COVID-19 Asked and Answered
Updated August 19, 2021
Q: What should I do if I have symptoms of COVID-19?
A: There are a lot of options for your care. You can contact your primary care physician or visit a walk-in clinic to be evaluated and learn if COVID-19 testing is right for you. Your doctor will help determine the best treatment for your situation. Currently, Lee Health’s convenient telehealth service, Lee Telehealth is free for all patients. Patients can access a doctor or advanced provider 24/7 at www.leetelehealth.org.
If you have severe symptoms, including difficulty breathing, immediately seek emergency care or call 911. If you don’t have severe symptoms the aforementioned options are more appropriate than the emergency room.
Q: How can I get tested for COVID-19?
A: There are dozens of COVID-19 testing locations throughout Southwest Florida. Click Here to find the testing location that is most convenient for you.
Q: Should I get vaccinated against COVID-19?
A: Yes! Vaccination is the best tool we have to protect against the coronavirus. Vaccination protects you from severe infection and lessens the opportunity for you to spread the virus to others.
Many retailers such as Publix, Walgreens and CVS offer the vaccine. You can also get the vaccine through Lee Health’s vaccination clinic at Gulf Coast Medical Center. To schedule an appointment click here.
Q: Are masks required at Lee Health?
A: Yes, per CDC guidelines, masks are required to be worn by anyone entering a Lee Health facility, regardless of vaccination status. They must worn at all times when in the facility unless eating or drinking. Visitors are required to leave their masks on even when in a patient room. As an operating health system, the safety of our patients, staff and visitors is our top priority. By requiring masks, we are limiting the risk of spreading COVID-19 in health facilities and ensuring that we can continue to effectively provide care for all who need it. To preserve personal protective equipment for staff, we ask that the public bring their own masks.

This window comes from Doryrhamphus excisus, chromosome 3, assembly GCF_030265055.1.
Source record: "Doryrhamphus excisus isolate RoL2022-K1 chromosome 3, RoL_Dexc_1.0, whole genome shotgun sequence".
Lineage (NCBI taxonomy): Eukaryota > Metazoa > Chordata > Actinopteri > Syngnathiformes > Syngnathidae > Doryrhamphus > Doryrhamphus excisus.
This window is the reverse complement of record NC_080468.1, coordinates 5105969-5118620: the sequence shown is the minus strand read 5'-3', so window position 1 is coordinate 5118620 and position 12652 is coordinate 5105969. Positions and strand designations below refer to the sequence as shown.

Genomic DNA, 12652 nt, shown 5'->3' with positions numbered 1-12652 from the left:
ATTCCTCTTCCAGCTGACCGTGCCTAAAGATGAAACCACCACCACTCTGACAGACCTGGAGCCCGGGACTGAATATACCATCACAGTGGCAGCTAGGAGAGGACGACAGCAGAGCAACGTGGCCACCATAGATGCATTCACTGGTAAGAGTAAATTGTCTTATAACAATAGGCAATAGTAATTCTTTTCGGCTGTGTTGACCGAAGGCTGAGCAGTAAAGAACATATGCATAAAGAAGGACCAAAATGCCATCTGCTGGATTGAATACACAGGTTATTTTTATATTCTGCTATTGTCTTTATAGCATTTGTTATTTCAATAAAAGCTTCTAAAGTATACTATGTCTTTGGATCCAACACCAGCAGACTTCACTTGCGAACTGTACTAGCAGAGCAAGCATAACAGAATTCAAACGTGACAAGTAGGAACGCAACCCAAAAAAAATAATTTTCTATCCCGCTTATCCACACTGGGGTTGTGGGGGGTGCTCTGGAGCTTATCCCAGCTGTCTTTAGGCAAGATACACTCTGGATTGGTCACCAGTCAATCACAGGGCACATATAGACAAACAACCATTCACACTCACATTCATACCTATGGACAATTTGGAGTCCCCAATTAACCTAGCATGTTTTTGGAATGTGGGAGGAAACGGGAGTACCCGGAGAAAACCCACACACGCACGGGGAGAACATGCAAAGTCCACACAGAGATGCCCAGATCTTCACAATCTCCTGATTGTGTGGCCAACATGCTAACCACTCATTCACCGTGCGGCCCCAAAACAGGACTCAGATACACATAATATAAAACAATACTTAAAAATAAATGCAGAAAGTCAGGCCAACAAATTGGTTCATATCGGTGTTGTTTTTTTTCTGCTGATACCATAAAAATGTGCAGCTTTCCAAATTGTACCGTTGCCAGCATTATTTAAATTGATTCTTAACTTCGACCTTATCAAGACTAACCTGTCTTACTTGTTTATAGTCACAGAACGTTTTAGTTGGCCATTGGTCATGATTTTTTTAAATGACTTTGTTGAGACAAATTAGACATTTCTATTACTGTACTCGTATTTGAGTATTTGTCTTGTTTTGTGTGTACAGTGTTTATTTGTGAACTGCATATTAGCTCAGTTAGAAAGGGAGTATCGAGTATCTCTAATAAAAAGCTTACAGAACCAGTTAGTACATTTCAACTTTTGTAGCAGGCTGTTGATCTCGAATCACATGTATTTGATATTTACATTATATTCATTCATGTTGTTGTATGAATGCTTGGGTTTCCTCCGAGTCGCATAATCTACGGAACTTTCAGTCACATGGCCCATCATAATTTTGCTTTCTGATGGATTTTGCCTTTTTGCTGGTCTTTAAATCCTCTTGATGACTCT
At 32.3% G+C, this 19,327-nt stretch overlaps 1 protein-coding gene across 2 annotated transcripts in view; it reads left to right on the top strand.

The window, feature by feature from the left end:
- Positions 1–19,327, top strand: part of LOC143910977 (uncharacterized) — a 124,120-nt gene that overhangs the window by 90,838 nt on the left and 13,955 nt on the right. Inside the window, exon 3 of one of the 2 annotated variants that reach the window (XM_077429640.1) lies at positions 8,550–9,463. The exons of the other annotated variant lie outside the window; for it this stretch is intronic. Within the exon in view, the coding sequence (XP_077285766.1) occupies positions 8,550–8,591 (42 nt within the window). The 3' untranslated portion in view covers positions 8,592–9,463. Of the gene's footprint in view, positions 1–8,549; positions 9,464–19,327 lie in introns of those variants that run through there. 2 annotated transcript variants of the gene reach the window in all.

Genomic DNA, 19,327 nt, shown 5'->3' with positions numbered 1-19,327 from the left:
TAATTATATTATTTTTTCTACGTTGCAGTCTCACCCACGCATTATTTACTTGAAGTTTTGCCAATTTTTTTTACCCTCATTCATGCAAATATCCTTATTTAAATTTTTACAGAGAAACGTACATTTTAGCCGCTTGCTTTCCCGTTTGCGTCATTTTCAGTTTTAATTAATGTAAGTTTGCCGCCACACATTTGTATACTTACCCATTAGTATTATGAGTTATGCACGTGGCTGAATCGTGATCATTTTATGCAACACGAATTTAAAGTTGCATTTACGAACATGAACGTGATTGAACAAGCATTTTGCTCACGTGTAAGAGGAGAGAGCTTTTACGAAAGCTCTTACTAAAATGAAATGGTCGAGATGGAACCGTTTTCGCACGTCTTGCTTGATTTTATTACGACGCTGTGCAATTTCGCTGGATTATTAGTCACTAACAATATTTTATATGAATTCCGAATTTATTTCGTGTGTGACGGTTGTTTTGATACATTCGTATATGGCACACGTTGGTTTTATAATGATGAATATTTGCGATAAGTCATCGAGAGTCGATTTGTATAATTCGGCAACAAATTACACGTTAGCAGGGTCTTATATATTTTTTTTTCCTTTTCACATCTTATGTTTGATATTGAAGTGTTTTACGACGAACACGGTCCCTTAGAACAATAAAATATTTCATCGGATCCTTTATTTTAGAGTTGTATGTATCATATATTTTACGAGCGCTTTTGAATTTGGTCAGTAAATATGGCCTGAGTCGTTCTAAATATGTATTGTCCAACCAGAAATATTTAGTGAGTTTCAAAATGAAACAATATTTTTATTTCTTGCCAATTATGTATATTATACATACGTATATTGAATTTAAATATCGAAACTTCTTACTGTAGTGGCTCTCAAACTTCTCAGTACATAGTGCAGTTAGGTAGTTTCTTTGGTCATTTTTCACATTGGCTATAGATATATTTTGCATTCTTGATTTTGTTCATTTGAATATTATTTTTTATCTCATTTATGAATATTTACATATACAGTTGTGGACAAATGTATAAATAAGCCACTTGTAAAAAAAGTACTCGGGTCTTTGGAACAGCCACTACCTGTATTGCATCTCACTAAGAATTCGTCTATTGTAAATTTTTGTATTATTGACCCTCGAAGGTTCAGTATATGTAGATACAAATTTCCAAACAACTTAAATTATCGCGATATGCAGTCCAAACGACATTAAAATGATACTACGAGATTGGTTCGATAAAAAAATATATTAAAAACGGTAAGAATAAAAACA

Q: Why is Lee Health advocating for wearing a mask in public even if someone is vaccinated?
A: Lee Health follows CDC recommendations for masking, and when an area is considered a hotspot, that usually means recommending masking in public indoor places, regardless of vaccination status. It is possible to carry the virus if you are vaccinated, so wearing a mask provides an extra layer of protection. Click here for current CDC recommendations.
Q: Should my children be masked at school?
A: The CDC and American Academy of Pediatrics recommend that students K-12 be masked during school this year. The CDC also recommends that all people be masked in areas of substantial and high transmission of COVID regardless of vaccination status.
Q: Are visitors allowed at Lee Health?
A: To view our current visitation policy, please click here.
Q: I am young and healthy; do I need to worry?
A: The coronavirus has been shown to affect people of all ages, and it is impossible to know how sick any individual will get. With the Delta variant, we are seeing many younger patients than we did a year ago.
Q: Are Lee Health employees required to be vaccinated?
A: At this time Lee Health employees are not required to be vaccinated. Lee Health strongly urges its staff and every eligible individual to receive the COVID-19 vaccine to protect themselves, our patients and the community. The vaccine has been proven to build the necessary antibodies that reduce the risk of contracting and spreading the coronavirus and its variants.
Q: What is the Delta variant? How is it different?